Some Southeast Alaska families have stayed with the tradition of helping loved ones age in place. Elders live at home, with children and grandchildren, instead of moving into assisted living or a nursing home. It’s a friendlier and lower-cost option for older residents of the region, whose numbers are growing faster than the state as a whole.
As part of CoastAlaska’s Aging Southeast series, KFSK’s Angela Denning tells us about one Petersburg family with four generations living under the same roof.
“I’m Elizabeth R Tyner…I’m 91 years old. I’ll be 92 in a week or so.”
Elizabeth Tyner sits at the kitchen table in a red striped shirt, blue jeans and blue Crocs sandals. Her short white hair curled, her hands clasp a tissue because she has a cold. She readily talks about her life. Over the decades, she’s sold auto parts and worked at a thermometer factory.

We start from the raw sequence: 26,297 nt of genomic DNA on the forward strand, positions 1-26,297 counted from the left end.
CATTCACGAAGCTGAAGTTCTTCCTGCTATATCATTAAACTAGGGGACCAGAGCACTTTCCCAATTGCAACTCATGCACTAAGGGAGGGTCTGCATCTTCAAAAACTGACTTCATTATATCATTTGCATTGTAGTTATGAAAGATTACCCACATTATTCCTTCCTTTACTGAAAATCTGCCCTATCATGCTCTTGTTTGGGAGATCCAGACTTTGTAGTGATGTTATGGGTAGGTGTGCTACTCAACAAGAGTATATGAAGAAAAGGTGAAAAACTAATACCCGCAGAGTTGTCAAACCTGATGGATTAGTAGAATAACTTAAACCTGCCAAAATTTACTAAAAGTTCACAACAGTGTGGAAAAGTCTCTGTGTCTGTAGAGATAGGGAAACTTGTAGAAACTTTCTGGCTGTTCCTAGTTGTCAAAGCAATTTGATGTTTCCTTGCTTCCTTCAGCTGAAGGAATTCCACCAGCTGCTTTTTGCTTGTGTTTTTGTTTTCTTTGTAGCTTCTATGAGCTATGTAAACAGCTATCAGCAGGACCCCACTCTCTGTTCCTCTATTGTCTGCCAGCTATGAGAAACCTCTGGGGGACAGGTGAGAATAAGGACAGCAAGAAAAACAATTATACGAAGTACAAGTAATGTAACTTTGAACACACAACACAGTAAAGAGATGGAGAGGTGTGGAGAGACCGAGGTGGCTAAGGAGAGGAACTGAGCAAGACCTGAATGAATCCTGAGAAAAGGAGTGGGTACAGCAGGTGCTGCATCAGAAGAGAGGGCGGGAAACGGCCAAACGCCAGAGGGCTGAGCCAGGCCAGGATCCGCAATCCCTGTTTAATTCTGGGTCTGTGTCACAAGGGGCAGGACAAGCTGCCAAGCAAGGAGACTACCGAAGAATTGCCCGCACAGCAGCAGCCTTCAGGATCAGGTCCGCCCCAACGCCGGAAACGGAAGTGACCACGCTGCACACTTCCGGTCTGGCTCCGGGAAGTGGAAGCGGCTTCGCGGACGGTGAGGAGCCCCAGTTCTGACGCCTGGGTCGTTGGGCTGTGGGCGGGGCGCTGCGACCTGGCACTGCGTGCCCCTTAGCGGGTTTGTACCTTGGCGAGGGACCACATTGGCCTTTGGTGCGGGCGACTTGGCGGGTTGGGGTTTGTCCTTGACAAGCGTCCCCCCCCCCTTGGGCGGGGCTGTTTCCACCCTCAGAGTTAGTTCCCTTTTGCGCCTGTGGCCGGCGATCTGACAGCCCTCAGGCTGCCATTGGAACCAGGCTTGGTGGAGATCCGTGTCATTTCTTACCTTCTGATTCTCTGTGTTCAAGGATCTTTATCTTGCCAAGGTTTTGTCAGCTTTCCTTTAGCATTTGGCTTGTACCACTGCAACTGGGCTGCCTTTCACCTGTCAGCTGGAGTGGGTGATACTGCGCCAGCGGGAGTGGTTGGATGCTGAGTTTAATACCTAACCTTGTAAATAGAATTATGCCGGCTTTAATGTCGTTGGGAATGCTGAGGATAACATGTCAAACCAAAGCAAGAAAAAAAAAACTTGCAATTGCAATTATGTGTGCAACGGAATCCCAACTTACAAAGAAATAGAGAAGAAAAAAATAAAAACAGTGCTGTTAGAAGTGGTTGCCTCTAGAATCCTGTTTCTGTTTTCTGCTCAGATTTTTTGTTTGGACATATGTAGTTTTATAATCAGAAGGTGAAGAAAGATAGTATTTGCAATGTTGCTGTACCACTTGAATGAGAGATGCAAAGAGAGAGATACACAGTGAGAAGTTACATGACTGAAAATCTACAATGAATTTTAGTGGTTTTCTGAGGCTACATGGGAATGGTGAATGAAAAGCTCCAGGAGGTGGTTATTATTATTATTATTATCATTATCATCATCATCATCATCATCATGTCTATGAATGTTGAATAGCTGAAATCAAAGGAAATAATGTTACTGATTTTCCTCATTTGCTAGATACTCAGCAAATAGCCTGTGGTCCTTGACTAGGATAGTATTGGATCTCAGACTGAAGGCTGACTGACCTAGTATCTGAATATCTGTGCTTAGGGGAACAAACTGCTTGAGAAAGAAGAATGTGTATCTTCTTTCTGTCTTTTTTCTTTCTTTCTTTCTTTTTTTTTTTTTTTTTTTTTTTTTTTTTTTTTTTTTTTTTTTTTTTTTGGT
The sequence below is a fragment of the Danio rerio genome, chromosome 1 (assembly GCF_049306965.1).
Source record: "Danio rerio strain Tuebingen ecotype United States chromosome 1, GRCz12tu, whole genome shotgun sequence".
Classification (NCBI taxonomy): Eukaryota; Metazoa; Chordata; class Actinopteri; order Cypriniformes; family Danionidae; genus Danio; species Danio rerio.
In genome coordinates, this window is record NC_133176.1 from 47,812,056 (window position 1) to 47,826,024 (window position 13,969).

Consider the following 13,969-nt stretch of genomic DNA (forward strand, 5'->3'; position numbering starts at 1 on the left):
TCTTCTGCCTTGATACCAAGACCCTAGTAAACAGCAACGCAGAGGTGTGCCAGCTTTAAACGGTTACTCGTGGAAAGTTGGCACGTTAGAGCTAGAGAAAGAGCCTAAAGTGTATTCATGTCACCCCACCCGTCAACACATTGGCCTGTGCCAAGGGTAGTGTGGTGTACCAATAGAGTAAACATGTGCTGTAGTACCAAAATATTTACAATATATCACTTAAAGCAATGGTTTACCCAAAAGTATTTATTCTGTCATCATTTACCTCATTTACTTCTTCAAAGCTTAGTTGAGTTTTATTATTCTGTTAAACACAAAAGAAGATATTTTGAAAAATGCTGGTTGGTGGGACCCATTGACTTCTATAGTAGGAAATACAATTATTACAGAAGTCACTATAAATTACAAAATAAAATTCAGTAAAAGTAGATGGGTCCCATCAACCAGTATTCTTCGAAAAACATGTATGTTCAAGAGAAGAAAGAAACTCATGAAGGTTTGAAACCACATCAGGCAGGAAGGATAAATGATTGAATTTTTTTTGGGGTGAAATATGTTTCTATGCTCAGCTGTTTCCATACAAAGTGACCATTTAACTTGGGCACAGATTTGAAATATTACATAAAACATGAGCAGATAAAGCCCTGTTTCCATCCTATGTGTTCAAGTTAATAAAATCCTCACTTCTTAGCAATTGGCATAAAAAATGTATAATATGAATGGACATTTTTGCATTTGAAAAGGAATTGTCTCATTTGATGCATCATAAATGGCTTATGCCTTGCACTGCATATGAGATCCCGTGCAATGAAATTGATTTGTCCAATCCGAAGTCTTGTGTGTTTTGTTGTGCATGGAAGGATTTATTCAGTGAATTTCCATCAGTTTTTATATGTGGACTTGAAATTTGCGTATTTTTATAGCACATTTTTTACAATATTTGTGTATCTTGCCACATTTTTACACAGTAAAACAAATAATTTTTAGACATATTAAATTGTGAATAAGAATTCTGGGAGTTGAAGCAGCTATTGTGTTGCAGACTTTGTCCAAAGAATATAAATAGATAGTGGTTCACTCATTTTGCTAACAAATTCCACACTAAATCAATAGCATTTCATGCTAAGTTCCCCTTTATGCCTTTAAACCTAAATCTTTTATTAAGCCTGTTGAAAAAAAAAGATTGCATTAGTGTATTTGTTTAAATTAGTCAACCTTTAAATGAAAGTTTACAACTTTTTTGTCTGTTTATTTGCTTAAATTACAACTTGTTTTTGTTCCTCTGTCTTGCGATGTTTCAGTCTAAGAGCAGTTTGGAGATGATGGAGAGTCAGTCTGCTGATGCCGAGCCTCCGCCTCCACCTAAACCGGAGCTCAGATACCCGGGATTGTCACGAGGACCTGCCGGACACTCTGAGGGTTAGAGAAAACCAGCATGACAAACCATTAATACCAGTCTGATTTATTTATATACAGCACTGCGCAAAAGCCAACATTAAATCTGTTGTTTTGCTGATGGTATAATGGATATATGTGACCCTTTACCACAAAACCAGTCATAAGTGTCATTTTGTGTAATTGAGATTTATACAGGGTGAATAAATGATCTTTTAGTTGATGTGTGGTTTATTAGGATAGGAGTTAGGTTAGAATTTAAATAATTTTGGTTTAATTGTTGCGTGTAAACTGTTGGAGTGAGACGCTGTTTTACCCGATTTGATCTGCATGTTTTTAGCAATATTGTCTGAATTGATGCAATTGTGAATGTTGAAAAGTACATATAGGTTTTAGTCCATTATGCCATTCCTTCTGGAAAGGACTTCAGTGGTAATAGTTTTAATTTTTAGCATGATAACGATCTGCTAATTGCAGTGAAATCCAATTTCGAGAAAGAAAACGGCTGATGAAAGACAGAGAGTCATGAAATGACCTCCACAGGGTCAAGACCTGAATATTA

“What it was doing was putting the ink in there,” Tyner said. “It really wasn’t ink it was…..”
“Mercury,” her granddaughter prompts.
“Yeah, Mercury,” Tyner said. “You shook the stuff down where it went up and down in there so you could tell the temperature. It was real interesting, it really was.”
Her granddaughter, Melinda Cook, is ready to fill in the details. Cook knows her grandmother well. She has lived with Tyner for nearly two years and spent a lot of time with her growing up.
“She migrated here because we migrated here,” Cooj said. “Because none of us stayed where we were from. She’s originally from New York and ended up in Florida and we’re all from Florida and ended up in Alaska. And as she got older it just seemed like the natural progression for her come be with us.”